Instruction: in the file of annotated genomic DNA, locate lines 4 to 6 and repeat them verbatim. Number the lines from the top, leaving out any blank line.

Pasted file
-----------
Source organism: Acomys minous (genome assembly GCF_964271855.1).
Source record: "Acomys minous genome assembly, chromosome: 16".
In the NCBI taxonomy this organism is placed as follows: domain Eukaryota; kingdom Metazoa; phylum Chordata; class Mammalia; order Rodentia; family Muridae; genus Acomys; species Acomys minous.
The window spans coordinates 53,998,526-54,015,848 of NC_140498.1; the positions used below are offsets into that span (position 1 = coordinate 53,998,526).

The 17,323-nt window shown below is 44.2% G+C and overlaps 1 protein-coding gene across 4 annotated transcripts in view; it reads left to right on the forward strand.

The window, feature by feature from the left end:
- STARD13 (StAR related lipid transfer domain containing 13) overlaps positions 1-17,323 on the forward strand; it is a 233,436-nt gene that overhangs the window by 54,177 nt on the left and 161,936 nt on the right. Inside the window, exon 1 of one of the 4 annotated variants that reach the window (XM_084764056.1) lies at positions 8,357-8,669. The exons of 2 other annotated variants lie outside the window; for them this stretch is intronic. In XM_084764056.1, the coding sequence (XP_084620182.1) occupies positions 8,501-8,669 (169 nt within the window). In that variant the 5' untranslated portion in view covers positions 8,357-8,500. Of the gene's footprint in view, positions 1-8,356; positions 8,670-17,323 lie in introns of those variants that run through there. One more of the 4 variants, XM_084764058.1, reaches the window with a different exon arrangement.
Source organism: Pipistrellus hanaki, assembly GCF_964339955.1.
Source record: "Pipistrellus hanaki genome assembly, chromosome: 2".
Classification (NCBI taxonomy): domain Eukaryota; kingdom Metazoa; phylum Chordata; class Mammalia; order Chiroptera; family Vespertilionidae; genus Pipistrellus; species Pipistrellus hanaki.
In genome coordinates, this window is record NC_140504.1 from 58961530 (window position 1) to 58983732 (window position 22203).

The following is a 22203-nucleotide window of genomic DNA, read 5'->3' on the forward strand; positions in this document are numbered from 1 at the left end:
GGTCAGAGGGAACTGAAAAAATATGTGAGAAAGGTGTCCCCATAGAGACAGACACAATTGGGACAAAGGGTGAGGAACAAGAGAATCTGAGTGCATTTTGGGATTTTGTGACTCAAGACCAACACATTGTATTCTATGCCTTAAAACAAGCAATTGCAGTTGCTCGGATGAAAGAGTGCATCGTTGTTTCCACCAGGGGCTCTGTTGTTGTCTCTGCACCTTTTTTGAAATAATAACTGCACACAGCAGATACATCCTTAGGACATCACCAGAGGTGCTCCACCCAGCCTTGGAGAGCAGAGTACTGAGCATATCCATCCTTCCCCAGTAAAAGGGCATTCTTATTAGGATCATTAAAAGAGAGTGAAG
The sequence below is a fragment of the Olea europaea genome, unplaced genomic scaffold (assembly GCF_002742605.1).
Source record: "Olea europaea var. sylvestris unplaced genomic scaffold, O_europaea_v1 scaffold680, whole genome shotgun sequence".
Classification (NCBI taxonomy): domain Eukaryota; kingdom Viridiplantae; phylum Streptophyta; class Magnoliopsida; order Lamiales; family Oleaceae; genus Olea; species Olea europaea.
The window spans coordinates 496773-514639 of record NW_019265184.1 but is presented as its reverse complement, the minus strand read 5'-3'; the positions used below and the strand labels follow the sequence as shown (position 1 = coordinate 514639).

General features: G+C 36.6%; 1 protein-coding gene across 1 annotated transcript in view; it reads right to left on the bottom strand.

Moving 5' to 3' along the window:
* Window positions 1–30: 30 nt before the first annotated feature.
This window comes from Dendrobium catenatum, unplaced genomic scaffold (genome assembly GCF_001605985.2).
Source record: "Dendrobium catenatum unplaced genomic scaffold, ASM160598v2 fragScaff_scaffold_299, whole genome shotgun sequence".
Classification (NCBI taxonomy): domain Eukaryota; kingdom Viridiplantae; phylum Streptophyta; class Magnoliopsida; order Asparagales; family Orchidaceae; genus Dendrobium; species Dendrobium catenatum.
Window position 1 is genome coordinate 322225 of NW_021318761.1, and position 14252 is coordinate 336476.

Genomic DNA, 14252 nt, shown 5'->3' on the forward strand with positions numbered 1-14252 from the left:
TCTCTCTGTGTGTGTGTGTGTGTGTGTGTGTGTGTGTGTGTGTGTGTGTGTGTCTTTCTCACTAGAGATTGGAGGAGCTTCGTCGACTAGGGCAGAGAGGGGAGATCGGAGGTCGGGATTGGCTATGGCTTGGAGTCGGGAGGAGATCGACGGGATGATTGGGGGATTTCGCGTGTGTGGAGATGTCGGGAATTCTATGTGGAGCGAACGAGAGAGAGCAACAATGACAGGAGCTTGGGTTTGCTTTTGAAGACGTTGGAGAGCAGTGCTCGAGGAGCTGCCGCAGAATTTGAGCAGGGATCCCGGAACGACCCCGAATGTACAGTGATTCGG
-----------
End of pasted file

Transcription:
The window spans coordinates 53,998,526-54,015,848 of NC_140498.1; the positions used below are offsets into that span (position 1 = coordinate 53,998,526).

The 17,323-nt window shown below is 44.2% G+C and overlaps 1 protein-coding gene across 4 annotated transcripts in view; it reads left to right on the forward strand.

The window, feature by feature from the left end: